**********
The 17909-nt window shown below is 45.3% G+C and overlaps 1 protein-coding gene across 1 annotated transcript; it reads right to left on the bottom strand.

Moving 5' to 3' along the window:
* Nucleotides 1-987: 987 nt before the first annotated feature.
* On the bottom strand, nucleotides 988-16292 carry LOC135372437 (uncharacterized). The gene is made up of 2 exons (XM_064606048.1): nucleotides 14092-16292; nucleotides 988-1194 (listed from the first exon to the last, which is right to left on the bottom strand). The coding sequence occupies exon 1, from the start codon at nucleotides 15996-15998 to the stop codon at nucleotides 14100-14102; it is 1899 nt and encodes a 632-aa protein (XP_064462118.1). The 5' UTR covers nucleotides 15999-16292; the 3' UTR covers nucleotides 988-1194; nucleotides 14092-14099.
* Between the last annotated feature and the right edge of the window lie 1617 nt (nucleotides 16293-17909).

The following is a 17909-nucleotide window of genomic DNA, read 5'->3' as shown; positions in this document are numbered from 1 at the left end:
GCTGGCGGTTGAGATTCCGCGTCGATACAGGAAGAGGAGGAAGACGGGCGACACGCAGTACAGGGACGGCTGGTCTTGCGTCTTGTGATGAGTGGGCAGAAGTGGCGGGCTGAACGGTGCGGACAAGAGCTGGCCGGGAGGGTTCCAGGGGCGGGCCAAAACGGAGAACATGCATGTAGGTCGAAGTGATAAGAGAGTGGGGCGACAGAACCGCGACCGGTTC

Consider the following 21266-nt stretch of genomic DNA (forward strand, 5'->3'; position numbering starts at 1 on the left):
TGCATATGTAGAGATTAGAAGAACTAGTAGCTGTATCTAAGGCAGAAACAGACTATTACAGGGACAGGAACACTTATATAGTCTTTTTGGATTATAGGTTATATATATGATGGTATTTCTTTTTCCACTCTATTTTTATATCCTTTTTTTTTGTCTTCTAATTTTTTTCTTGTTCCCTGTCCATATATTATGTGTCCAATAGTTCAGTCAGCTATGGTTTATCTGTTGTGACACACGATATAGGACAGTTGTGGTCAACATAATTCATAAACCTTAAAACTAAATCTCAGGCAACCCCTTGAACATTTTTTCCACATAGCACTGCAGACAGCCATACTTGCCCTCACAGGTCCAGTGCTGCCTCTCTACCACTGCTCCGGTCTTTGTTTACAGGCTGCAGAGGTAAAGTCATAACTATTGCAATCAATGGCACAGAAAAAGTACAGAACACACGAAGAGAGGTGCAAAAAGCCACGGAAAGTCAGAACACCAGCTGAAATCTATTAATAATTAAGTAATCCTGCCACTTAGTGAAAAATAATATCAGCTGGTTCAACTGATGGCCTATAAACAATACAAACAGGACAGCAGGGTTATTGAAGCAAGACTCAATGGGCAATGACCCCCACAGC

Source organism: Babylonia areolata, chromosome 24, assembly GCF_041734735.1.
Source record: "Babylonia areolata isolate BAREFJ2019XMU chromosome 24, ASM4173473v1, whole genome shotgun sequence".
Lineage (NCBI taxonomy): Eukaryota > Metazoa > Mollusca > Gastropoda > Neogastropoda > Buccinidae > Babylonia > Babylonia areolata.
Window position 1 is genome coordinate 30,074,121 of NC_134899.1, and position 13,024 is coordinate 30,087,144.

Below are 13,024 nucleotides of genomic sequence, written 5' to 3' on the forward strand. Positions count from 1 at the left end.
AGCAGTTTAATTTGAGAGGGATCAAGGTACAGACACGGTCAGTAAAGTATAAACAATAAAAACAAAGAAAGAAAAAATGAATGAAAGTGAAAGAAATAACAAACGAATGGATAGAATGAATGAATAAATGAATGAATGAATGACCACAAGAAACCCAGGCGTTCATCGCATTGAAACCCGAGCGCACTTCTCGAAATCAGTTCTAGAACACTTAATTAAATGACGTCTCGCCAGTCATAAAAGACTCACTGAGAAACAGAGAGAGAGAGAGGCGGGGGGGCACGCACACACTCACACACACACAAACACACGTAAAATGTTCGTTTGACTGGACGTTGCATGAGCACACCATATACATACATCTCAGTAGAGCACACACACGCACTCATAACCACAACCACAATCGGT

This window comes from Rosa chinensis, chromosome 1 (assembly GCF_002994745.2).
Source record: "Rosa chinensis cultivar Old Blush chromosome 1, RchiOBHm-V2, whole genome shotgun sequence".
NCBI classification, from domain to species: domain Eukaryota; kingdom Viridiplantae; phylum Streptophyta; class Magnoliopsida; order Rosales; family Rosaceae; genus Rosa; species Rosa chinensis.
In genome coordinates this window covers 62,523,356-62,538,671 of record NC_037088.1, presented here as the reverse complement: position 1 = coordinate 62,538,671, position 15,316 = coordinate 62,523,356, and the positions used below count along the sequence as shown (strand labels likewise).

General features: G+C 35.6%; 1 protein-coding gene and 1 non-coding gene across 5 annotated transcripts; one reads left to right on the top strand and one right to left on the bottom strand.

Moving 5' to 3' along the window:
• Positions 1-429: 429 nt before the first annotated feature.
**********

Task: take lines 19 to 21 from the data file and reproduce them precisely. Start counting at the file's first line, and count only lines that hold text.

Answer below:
In genome coordinates this window covers 62,523,356-62,538,671 of record NC_037088.1, presented here as the reverse complement: position 1 = coordinate 62,538,671, position 15,316 = coordinate 62,523,356, and the positions used below count along the sequence as shown (strand labels likewise).

General features: G+C 35.6%; 1 protein-coding gene and 1 non-coding gene across 5 annotated transcripts; one reads left to right on the top strand and one right to left on the bottom strand.

Moving 5' to 3' along the window: